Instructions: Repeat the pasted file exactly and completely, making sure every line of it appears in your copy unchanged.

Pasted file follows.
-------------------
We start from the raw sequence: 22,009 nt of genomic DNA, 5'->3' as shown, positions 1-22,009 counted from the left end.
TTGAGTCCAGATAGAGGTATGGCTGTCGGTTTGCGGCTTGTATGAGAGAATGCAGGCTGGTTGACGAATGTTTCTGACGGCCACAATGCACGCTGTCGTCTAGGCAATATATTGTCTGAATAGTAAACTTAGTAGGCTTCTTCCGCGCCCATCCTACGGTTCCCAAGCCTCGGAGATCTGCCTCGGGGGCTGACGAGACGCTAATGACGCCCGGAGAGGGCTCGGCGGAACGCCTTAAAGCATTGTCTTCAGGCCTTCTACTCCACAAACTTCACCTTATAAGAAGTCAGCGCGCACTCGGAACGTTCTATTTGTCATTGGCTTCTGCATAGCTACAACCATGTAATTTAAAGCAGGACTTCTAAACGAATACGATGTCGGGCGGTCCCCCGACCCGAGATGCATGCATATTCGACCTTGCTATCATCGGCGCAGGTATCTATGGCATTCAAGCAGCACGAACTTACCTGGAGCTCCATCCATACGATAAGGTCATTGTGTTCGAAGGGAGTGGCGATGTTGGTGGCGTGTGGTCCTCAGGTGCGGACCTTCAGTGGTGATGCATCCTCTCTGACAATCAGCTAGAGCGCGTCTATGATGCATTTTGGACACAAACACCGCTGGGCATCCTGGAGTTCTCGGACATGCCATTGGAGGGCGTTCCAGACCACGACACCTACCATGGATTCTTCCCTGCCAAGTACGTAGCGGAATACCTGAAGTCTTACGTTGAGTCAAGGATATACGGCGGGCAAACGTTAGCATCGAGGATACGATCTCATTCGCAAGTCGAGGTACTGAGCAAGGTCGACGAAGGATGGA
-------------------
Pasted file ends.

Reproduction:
We start from the raw sequence: 22,009 nt of genomic DNA, 5'->3' as shown, positions 1-22,009 counted from the left end.
TTGAGTCCAGATAGAGGTATGGCTGTCGGTTTGCGGCTTGTATGAGAGAATGCAGGCTGGTTGACGAATGTTTCTGACGGCCACAATGCACGCTGTCGTCTAGGCAATATATTGTCTGAATAGTAAACTTAGTAGGCTTCTTCCGCGCCCATCCTACGGTTCCCAAGCCTCGGAGATCTGCCTCGGGGGCTGACGAGACGCTAATGACGCCCGGAGAGGGCTCGGCGGAACGCCTTAAAGCATTGTCTTCAGGCCTTCTACTCCACAAACTTCACCTTATAAGAAGTCAGCGCGCACTCGGAACGTTCTATTTGTCATTGGCTTCTGCATAGCTACAACCATGTAATTTAAAGCAGGACTTCTAAACGAATACGATGTCGGGCGGTCCCCCGACCCGAGATGCATGCATATTCGACCTTGCTATCATCGGCGCAGGTATCTATGGCATTCAAGCAGCACGAACTTACCTGGAGCTCCATCCATACGATAAGGTCATTGTGTTCGAAGGGAGTGGCGATGTTGGTGGCGTGTGGTCCTCAGGTGCGGACCTTCAGTGGTGATGCATCCTCTCTGACAATCAGCTAGAGCGCGTCTATGATGCATTTTGGACACAAACACCGCTGGGCATCCTGGAGTTCTCGGACATGCCATTGGAGGGCGTTCCAGACCACGACACCTACCATGGATTCTTCCCTGCCAAGTACGTAGCGGAATACCTGAAGTCTTACGTTGAGTCAAGGATATACGGCGGGCAAACGTTAGCATCGAGGATACGATCTCATTCGCAAGTCGAGGTACTGAGCAAGGTCGACGAAGGATGGA